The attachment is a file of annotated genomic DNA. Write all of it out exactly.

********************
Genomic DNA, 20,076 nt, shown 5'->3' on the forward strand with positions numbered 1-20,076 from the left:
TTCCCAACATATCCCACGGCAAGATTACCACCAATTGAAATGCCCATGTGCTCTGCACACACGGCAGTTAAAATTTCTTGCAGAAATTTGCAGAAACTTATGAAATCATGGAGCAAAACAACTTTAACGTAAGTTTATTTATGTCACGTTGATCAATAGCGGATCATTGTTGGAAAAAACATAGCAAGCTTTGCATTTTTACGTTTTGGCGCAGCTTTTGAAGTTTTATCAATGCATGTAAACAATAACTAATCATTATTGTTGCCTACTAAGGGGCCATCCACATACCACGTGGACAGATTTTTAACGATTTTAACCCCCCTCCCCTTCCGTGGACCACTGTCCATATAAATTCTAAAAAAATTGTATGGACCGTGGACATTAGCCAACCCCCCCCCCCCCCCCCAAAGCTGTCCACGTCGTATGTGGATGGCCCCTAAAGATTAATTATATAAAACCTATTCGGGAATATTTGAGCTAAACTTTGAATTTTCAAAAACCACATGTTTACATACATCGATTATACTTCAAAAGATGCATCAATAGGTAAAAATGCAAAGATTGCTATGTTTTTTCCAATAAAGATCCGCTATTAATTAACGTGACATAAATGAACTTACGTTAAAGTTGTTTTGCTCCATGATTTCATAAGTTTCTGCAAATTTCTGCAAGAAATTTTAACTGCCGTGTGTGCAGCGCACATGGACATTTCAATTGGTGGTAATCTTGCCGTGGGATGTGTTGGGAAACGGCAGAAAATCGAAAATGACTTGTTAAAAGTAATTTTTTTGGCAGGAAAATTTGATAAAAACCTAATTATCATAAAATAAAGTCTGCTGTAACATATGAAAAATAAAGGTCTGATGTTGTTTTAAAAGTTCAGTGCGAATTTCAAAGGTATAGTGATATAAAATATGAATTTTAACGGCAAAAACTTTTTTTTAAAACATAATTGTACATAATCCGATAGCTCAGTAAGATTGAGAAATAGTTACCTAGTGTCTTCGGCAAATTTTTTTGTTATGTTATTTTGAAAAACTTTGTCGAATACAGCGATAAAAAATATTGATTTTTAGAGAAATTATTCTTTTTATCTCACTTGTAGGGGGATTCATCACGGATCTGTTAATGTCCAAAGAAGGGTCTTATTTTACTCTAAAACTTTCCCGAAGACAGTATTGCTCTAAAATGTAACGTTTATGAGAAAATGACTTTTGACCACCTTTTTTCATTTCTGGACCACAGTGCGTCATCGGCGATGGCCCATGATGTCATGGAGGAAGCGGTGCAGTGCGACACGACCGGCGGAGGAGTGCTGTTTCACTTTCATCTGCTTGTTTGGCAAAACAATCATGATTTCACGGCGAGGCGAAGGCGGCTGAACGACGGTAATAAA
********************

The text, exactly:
Genomic DNA, 20,076 nt, shown 5'->3' on the forward strand with positions numbered 1-20,076 from the left:
TTCCCAACATATCCCACGGCAAGATTACCACCAATTGAAATGCCCATGTGCTCTGCACACACGGCAGTTAAAATTTCTTGCAGAAATTTGCAGAAACTTATGAAATCATGGAGCAAAACAACTTTAACGTAAGTTTATTTATGTCACGTTGATCAATAGCGGATCATTGTTGGAAAAAACATAGCAAGCTTTGCATTTTTACGTTTTGGCGCAGCTTTTGAAGTTTTATCAATGCATGTAAACAATAACTAATCATTATTGTTGCCTACTAAGGGGCCATCCACATACCACGTGGACAGATTTTTAACGATTTTAACCCCCCTCCCCTTCCGTGGACCACTGTCCATATAAATTCTAAAAAAATTGTATGGACCGTGGACATTAGCCAACCCCCCCCCCCCCCCCCAAAGCTGTCCACGTCGTATGTGGATGGCCCCTAAAGATTAATTATATAAAACCTATTCGGGAATATTTGAGCTAAACTTTGAATTTTCAAAAACCACATGTTTACATACATCGATTATACTTCAAAAGATGCATCAATAGGTAAAAATGCAAAGATTGCTATGTTTTTTCCAATAAAGATCCGCTATTAATTAACGTGACATAAATGAACTTACGTTAAAGTTGTTTTGCTCCATGATTTCATAAGTTTCTGCAAATTTCTGCAAGAAATTTTAACTGCCGTGTGTGCAGCGCACATGGACATTTCAATTGGTGGTAATCTTGCCGTGGGATGTGTTGGGAAACGGCAGAAAATCGAAAATGACTTGTTAAAAGTAATTTTTTTGGCAGGAAAATTTGATAAAAACCTAATTATCATAAAATAAAGTCTGCTGTAACATATGAAAAATAAAGGTCTGATGTTGTTTTAAAAGTTCAGTGCGAATTTCAAAGGTATAGTGATATAAAATATGAATTTTAACGGCAAAAACTTTTTTTTAAAACATAATTGTACATAATCCGATAGCTCAGTAAGATTGAGAAATAGTTACCTAGTGTCTTCGGCAAATTTTTTTGTTATGTTATTTTGAAAAACTTTGTCGAATACAGCGATAAAAAATATTGATTTTTAGAGAAATTATTCTTTTTATCTCACTTGTAGGGGGATTCATCACGGATCTGTTAATGTCCAAAGAAGGGTCTTATTTTACTCTAAAACTTTCCCGAAGACAGTATTGCTCTAAAATGTAACGTTTATGAGAAAATGACTTTTGACCACCTTTTTTCATTTCTGGACCACAGTGCGTCATCGGCGATGGCCCATGATGTCATGGAGGAAGCGGTGCAGTGCGACACGACCGGCGGAGGAGTGCTGTTTCACTTTCATCTGCTTGTTTGGCAAAACAATCATGATTTCACGGCGAGGCGAAGGCGGCTGAACGACGGTAATAAA